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IDK About You, But I’m Feeling 22: How I’m Managing the Senior Blues

This article is written by a student writer from the Her Campus at U Mass Amherst chapter.

I’m 22 and I’m in limbo, somewhere between adolescence and adulthood, between feeling everything and nothing at all, and having answers for some things but not for others. Sure, everyone says your 20s are complicated, but this is a little more than I bargained for.

Like most college seniors, lately I’ve been feeling the weight of graduation and all the pressure that comes with it. On one hand, I’m excited to graduate and see what happens in this next chapter, but on the other hand, I’m scared about all the unknowns. I’m worried about growing out of my youth and no longer having the freedom to just be a kid, which I still feel like sometimes. Even though I’m trying to live in the moment and enjoy these last few months, I’m still constantly aware that my experience as a college student is ending, that I’ll never get these years back, that I’ll miss my friends — and then I feel even more overwhelmed. I’m Wendy begging Peter Pan to take her to Neverland where she never has to grow up. “Second star to the right and straight on till morning,” and I’ll be there.

The problem is, I just did this. Wasn’t I just a high school senior, still undecided about which college I’d attend, scared to leave home and make new friends, full of uncertainty and anxiety about the future? Wasn’t I just a college freshman, forced to return home during a pandemic, when no one knew how COVID would affect our future world? Wasn’t I just leaving for my semester abroad, where I was frightened of living in a foreign country, completely in the dark as to what to expect? I’m tired of not knowing, and the current state of our world makes it almost impossible to stay positive about life post-grad.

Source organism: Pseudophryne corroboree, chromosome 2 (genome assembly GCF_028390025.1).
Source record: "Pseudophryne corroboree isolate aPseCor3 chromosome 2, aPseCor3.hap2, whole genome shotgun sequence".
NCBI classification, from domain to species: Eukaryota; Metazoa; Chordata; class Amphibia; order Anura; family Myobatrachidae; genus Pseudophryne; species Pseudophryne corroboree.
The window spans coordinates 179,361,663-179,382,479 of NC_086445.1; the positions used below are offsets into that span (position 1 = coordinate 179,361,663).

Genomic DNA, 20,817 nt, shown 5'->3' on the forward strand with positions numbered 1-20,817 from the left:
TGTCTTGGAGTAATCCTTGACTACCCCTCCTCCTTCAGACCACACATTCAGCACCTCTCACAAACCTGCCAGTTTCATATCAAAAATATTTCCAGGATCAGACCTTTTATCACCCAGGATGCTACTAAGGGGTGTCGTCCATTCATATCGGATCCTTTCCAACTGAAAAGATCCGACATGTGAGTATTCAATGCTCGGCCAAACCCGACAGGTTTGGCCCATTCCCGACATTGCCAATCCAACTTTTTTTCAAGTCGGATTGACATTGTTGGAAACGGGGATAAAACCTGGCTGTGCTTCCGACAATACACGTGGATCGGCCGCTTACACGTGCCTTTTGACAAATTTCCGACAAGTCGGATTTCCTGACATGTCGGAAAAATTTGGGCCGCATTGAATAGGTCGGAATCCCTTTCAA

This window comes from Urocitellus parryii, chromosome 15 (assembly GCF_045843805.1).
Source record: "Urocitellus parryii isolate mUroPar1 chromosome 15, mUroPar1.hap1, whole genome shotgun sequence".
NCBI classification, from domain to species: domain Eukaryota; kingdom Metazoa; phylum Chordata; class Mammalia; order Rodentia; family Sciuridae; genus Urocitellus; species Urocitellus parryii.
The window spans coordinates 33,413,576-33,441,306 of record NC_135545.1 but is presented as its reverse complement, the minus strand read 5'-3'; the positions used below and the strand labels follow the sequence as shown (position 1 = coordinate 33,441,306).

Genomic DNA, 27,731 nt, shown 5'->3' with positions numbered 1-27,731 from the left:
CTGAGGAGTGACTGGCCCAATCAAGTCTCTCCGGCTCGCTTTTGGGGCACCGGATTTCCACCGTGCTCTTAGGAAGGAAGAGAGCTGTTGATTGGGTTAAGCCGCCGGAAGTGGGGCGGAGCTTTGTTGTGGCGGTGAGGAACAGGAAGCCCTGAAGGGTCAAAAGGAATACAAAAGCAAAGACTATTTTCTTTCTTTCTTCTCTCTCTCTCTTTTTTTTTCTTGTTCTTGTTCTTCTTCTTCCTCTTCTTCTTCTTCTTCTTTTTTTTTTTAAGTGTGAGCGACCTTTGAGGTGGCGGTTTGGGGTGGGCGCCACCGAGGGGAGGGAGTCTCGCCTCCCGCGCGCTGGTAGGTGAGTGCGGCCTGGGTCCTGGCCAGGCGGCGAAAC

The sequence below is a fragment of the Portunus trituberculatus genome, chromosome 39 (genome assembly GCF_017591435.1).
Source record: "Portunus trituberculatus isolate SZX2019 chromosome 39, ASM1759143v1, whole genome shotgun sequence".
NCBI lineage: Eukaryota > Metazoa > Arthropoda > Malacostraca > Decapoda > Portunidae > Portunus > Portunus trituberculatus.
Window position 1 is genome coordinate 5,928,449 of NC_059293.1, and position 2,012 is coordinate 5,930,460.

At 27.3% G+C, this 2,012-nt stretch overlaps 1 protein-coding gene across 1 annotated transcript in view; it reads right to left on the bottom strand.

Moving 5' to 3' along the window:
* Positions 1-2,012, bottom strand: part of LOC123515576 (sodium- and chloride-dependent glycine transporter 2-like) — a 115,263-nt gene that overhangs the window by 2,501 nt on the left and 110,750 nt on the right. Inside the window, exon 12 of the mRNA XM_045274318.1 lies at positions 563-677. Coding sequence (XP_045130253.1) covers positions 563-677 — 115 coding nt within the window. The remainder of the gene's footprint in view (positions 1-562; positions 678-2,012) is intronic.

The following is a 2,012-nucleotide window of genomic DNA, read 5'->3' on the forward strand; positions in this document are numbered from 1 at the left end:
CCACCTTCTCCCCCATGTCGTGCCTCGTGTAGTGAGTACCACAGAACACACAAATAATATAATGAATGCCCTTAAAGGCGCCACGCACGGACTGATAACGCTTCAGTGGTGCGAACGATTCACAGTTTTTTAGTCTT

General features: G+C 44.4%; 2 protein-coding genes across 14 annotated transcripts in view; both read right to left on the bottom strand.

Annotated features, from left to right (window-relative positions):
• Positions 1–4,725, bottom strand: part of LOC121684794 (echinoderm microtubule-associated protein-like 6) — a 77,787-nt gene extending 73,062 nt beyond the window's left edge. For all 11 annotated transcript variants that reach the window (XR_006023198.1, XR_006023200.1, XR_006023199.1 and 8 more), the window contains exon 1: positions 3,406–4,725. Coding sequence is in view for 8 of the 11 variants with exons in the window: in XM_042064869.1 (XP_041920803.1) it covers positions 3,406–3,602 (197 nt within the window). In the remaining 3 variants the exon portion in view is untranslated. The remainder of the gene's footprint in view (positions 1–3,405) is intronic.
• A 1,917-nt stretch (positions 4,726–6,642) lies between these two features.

So, does it ever get easier? Hopefully, yes. But for now, I’ve been trying to change my mindset to think more positively about the future, despite all the depressing aspects of graduation that have been weighing me down.

Yes, I have spent the last four to five years in a constant state of uncertainty, and it’s been extremely difficult, but it’s also been extremely rewarding. When I look back over the last few years, I realize that I have overcome every challenge that’s come my way. Going to college as a freshman was intimidating, but I eventually adjusted and made lifelong friends. The pandemic was a scary period, but I gained a new perspective on the world. Studying abroad had its challenges but it easily changed my life for the better. Out of every daunting experience, something beautiful has grown from it, and I have to believe that the same thing will happen after graduation.

It’s perfectly fine to mourn this chapter of your life, to feel sad about it ending, and nervous about the future, but it’s important to remember that your life is not over at 22. In fact, it’s just beginning. It bothers me when I hear people say, “College is the best years of your life, it’s only downhill from here,” as if it’s impossible to be fulfilled post-grad. I have so much more life to live even if I don’t have it all figured out yet. Who is anyone else to tell me what my life will or won’t be?

Of course, graduating can be intimidating, but I’ve found that the scariest things often produce the most rewarding results. There’s so much waiting for me out there, so many wonderful experiences I haven’t had yet, so many places begging to be explored, and even more amazing people to meet.

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Isabelle Gross

U Mass Amherst '23

Isabelle is a senior at UMass Amherst and a New Yorker at heart. She majors in French Studies with a minor in Linguistics. Her interests include (but are not limited to) reading, writing, and traveling. She hopes to help create a world of acceptance and kindness through storytelling.